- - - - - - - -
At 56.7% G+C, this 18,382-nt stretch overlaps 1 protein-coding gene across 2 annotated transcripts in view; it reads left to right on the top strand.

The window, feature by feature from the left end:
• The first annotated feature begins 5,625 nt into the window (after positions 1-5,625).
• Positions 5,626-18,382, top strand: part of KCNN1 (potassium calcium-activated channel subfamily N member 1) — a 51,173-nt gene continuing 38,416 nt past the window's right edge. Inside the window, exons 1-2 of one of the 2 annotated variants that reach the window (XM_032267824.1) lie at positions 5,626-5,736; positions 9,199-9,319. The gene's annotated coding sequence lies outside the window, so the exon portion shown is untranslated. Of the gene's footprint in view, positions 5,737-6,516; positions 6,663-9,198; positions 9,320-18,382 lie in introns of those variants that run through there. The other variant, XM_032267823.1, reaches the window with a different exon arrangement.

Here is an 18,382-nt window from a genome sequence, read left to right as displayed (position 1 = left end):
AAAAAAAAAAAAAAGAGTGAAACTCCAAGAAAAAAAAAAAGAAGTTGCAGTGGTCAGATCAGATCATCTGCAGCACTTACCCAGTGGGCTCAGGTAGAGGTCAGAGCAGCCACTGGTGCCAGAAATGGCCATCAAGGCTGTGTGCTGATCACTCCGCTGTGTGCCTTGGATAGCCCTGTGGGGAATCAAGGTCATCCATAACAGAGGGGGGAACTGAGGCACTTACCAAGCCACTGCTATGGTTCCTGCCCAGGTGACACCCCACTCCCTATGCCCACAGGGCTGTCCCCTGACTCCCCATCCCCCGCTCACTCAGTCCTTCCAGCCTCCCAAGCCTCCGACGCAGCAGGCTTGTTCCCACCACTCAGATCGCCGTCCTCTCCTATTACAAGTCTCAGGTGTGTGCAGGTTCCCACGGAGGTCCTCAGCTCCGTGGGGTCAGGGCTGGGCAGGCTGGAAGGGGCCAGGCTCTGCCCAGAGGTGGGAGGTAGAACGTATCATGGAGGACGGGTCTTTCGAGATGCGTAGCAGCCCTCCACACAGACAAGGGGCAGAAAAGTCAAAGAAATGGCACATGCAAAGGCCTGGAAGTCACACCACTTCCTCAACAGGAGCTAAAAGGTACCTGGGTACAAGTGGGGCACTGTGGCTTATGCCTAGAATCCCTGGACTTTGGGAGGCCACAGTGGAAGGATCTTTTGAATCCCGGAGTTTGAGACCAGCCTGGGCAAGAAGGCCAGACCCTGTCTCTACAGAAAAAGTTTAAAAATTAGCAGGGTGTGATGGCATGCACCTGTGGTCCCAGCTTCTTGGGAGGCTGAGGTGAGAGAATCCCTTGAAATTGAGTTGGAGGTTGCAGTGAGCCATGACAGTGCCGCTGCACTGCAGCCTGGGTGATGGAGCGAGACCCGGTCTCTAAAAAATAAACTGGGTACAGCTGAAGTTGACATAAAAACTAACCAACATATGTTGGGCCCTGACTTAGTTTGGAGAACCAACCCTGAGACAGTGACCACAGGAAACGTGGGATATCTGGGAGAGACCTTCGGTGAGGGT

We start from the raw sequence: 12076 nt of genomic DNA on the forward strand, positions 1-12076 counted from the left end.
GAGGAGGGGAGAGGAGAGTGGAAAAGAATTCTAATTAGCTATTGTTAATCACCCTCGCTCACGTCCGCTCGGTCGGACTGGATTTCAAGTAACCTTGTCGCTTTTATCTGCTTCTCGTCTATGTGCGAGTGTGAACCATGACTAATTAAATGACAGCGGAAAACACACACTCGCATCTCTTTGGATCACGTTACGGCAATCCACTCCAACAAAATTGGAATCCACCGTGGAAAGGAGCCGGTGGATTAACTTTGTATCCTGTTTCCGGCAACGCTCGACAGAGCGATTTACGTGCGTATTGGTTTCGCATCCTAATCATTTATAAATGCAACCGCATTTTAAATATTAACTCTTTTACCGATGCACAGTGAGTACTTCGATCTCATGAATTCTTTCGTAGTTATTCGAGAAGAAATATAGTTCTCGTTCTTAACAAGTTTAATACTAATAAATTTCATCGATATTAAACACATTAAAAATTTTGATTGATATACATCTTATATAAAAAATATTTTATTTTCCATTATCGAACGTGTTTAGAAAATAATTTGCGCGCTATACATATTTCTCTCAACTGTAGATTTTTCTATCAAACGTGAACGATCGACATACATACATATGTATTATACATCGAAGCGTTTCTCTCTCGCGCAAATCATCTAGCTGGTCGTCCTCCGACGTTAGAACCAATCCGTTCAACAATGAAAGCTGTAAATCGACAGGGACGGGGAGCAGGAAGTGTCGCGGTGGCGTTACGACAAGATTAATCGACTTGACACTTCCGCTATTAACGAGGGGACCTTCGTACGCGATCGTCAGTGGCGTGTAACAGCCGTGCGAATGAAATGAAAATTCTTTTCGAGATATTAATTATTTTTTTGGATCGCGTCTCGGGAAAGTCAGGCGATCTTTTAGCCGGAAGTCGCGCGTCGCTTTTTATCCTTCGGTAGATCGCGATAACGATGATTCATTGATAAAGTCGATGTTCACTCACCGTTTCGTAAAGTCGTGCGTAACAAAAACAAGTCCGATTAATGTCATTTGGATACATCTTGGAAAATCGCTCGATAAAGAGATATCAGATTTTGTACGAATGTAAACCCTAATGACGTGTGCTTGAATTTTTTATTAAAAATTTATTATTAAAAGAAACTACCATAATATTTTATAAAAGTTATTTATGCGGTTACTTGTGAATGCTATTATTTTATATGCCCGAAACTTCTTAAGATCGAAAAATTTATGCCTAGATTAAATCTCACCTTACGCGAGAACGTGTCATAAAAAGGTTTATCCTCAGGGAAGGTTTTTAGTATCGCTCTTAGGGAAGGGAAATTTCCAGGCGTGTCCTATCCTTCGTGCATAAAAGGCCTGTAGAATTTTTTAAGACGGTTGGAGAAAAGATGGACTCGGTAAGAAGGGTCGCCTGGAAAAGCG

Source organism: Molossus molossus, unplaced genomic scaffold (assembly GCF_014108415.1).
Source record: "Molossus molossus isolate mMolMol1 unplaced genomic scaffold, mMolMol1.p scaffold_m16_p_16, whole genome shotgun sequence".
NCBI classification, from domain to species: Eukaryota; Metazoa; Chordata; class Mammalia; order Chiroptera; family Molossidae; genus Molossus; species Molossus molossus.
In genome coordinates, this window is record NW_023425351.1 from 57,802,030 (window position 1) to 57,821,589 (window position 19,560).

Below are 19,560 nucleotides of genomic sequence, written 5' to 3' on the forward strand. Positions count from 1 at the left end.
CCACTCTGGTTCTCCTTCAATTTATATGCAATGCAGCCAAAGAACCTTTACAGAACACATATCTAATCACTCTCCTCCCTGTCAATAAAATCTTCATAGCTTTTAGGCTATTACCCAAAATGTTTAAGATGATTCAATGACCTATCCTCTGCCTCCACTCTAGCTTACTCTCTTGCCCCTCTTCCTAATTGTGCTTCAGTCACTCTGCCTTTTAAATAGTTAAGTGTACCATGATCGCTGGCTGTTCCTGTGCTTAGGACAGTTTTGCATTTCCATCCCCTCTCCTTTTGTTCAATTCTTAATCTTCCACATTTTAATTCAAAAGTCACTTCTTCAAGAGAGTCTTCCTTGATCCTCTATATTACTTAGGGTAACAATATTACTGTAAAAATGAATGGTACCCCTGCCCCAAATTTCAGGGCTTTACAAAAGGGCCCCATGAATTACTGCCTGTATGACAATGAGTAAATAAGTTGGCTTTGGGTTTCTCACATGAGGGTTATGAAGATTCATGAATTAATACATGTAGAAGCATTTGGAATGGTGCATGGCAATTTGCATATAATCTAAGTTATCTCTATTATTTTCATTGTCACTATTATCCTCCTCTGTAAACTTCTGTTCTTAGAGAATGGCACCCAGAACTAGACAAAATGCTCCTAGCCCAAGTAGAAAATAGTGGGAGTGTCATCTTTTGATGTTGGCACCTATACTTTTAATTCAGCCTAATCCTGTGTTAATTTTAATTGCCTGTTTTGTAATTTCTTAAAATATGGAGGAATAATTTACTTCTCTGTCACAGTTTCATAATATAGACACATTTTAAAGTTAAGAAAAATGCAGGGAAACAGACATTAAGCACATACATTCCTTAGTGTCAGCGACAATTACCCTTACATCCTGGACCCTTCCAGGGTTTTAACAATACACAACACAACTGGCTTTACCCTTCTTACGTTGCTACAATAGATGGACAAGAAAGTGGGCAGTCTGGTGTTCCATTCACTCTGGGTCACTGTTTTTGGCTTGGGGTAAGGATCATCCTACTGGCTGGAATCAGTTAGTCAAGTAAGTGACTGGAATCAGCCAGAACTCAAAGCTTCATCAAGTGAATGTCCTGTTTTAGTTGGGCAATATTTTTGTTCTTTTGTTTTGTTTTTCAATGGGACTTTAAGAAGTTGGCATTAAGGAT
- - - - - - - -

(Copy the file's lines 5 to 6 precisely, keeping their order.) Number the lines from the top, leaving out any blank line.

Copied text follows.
Here is an 18,382-nt window from a genome sequence, read left to right as displayed (position 1 = left end):
AAAAAAAAAAAAAAGAGTGAAACTCCAAGAAAAAAAAAAAGAAGTTGCAGTGGTCAGATCAGATCATCTGCAGCACTTACCCAGTGGGCTCAGGTAGAGGTCAGAGCAGCCACTGGTGCCAGAAATGGCCATCAAGGCTGTGTGCTGATCACTCCGCTGTGTGCCTTGGATAGCCCTGTGGGGAATCAAGGTCATCCATAACAGAGGGGGGAACTGAGGCACTTACCAAGCCACTGCTATGGTTCCTGCCCAGGTGACACCCCACTCCCTATGCCCACAGGGCTGTCCCCTGACTCCCCATCCCCCGCTCACTCAGTCCTTCCAGCCTCCCAAGCCTCCGACGCAGCAGGCTTGTTCCCACCACTCAGATCGCCGTCCTCTCCTATTACAAGTCTCAGGTGTGTGCAGGTTCCCACGGAGGTCCTCAGCTCCGTGGGGTCAGGGCTGGGCAGGCTGGAAGGGGCCAGGCTCTGCCCAGAGGTGGGAGGTAGAACGTATCATGGAGGACGGGTCTTTCGAGATGCGTAGCAGCCCTCCACACAGACAAGGGGCAGAAAAGTCAAAGAAATGGCACATGCAAAGGCCTGGAAGTCACACCACTTCCTCAACAGGAGCTAAAAGGTACCTGGGTACAAGTGGGGCACTGTGGCTTATGCCTAGAATCCCTGGACTTTGGGAGGCCACAGTGGAAGGATCTTTTGAATCCCGGAGTTTGAGACCAGCCTGGGCAAGAAGGCCAGACCCTGTCTCTACAGAAAAAGTTTAAAAATTAGCAGGGTGTGATGGCATGCACCTGTGGTCCCAGCTTCTTGGGAGGCTGAGGTGAGAGAATCCCTTGAAATTGAGTTGGAGGTTGCAGTGAGCCATGACAGTGCCGCTGCACTGCAGCCTGGGTGATGGAGCGAGACCCGGTCTCTAAAAAATAAACTGGGTACAGCTGAAGTTGACATAAAAACTAACCAACATATGTTGGGCCCTGACTTAGTTTGGAGAACCAACCCTGAGACAGTGACCACAGGAAACGTGGGATATCTGGGAGAGACCTTCGGTGAGGGT